Two years ago, when Lee Applbaum joined Patrón Spirits as CMO, the casual observer might have thought he had a breezy job ahead.
After all, in the '90s Patrón had already accomplished the hitherto impossible task of getting tequila—the dorm-room and Sunday brunch choice for high-potency margaritas—onto the top shelf. With its hand-numbered bottles trimmed in silk ribbons and fitted with round head corks, plus aged, small-batch varieties like Patrón Reposado, the company recast tequila as a complex liquor worth savoring—and ponying up $49 for.
Consumers bought in, and Patrón achieved a market share in the 60 percent range.
But Applbaum, as it turns out, had his work cut out for him. The global marketing chief saw trouble lurking in the status quo, believing that Patrón's marketing strategy had created a perception of "all style and no substance," he recalls.
"When I came in, the challenge was how to maintain the status of the brand but back it up with all the key attributes and the product's authenticity," he says.
The fact is, Patrón is much more than just a fancy bottle. The brand follows the tahona process, a painstaking method of tequila production whereby a volcanic stone wheel crushes Weber blue agave fibers, the juice then fermenting in pine casks. The process happens to be centuries old, and Patrón does it all by hand at its home base in Jalisco, Mexico.
But even though Patrón is about as authentic a tequila product as there is, at the time Applbaum came in the public wasn't aware of it. He set out to make sure it did.
Applbaum believed that the Web should be Patrón's main marketing platform. He built a digital identity and a social media staff from the ground up, as, at the time, Patrón didn't even have an active Twitter account. "We were nonexistent to nascent at best in digital and social," the marketer admits.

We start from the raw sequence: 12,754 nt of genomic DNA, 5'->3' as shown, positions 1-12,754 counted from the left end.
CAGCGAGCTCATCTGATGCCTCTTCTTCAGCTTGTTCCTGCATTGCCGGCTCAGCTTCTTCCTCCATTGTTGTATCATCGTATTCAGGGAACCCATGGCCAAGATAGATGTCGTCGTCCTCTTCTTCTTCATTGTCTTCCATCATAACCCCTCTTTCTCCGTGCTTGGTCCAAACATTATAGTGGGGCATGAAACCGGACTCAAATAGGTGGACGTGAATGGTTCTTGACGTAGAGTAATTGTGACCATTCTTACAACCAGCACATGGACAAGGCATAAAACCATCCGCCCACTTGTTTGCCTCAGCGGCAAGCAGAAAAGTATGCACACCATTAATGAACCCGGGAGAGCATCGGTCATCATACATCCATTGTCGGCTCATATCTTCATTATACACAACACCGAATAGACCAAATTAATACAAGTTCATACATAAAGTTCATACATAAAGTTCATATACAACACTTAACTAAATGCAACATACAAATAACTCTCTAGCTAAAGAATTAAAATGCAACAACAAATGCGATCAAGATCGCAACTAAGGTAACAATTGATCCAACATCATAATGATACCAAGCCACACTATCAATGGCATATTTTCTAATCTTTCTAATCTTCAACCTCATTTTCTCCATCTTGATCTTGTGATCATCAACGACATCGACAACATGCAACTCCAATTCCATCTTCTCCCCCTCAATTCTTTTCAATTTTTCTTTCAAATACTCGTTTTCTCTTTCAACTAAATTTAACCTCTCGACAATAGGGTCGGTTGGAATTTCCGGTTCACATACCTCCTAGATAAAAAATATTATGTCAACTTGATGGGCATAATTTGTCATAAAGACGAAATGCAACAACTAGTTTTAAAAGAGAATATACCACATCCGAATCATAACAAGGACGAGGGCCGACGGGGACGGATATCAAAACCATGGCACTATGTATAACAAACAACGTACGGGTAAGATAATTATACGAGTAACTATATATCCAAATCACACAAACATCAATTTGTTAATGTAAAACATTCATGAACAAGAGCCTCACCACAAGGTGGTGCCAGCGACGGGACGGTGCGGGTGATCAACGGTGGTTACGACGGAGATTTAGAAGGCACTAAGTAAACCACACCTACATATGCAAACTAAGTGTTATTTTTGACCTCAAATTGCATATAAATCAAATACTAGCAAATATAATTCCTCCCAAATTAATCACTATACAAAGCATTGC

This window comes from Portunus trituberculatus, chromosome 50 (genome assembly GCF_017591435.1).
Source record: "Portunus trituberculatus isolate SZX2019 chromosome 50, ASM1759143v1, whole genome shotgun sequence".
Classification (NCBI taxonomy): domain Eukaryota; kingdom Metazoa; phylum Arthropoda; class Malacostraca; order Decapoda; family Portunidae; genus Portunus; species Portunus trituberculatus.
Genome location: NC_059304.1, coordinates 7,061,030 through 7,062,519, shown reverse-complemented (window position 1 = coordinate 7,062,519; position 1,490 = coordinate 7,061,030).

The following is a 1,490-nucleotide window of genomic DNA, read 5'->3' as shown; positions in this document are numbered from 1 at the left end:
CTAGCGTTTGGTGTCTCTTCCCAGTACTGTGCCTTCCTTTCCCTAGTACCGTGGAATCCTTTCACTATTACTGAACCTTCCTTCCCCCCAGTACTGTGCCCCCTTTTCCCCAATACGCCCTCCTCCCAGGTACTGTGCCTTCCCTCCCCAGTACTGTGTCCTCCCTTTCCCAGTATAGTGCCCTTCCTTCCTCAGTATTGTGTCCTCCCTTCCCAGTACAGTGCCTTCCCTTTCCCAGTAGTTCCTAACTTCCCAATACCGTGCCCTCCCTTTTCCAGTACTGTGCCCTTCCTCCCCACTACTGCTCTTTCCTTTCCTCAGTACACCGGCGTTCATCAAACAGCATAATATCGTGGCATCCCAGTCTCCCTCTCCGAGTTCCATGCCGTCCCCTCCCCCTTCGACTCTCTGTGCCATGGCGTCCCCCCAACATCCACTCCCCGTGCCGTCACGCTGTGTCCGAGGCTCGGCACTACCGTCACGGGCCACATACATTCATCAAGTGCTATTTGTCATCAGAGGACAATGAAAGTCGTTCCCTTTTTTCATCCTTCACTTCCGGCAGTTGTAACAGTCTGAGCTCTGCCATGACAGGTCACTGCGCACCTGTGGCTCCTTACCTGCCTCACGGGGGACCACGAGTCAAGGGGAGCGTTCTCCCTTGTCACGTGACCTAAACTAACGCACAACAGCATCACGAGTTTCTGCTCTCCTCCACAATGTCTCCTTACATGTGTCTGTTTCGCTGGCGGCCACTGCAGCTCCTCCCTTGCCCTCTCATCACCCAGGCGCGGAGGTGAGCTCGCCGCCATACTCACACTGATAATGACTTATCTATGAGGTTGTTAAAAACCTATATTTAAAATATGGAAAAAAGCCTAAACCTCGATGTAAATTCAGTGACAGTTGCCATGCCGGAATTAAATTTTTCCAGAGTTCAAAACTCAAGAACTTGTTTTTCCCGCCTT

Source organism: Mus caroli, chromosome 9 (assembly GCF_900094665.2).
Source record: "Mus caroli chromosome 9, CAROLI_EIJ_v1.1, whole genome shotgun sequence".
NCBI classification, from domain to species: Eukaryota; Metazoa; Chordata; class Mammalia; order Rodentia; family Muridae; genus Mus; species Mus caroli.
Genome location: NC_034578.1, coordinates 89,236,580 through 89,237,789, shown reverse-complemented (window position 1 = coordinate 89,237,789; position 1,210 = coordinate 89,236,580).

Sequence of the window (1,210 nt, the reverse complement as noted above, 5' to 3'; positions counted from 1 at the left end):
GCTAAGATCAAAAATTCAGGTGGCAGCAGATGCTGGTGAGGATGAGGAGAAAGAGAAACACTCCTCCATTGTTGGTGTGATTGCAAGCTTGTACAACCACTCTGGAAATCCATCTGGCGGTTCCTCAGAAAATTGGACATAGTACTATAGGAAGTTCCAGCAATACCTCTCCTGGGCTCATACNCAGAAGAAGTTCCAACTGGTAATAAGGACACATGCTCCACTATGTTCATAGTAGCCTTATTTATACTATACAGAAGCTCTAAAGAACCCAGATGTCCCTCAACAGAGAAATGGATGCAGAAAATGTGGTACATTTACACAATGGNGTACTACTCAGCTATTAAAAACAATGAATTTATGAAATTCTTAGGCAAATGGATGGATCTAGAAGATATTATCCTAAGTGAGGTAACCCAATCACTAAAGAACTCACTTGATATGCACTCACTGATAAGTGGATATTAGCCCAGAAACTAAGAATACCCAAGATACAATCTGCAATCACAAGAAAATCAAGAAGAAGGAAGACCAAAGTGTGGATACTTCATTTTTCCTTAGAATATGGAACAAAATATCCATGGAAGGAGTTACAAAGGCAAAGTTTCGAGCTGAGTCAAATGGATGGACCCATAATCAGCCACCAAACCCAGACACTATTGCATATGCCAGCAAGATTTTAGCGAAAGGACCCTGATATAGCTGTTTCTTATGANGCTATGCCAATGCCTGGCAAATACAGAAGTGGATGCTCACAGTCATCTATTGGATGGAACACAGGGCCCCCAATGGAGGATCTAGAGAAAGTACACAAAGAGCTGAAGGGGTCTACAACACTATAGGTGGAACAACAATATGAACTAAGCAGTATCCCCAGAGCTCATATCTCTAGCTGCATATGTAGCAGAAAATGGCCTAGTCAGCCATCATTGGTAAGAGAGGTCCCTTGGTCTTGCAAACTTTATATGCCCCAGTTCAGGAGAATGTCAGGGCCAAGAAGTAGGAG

The beefed-up digital presence played a key role in the launch last year of Roca Patrón, a line of ultra-premium artisanal tequilas. Rather than going the traditional media route, Applbaum put the company's marketing budget into creating experiences that would both instruct consumers about Patrón's artisanal production process and give them something to share with their friends via social channels.
The highlight was Roca on the Rails, an event featuring food and tequila pairings served aboard the Patrón Tequila Express, a 1927 Pullman railroad car owned by the company's co-founder John Paul DeJoria and furnished like a pasha's palace. The train traveled the country, with each event producing a torrent of tweets, blog mentions and Facebook posts.
This summer, Patrón took the digital-experiential concept to a whole new level with the launch of The Art of Patrón Virtual Reality Experience, which let consumers virtually tour the Hacienda Patrón in Jalisco. "We've always said that if we could get every consumer to our hacienda, game over," says Applbaum, adding, "It's a transformational experience."
Partnering with creative agency Firstborn, Patrón used Oculus Rift technology to create a combination of drone-recorded and live-action video that takes viewers from the agave fields to the bottling process, all from the point of view of a bee.
Logically enough, it created lots of buzz.
Today, more than 1 million Instagram posts feature Patrón. Among spirits makers, Patrón has become the No. 1 brand on Twitter and No. 9 on Facebook in terms of fans. Most importantly, its market share has grown from 60 to 70 percent.
This story first appeared in the Oct. 19 issue of Adweek magazine. Click here to subscribe.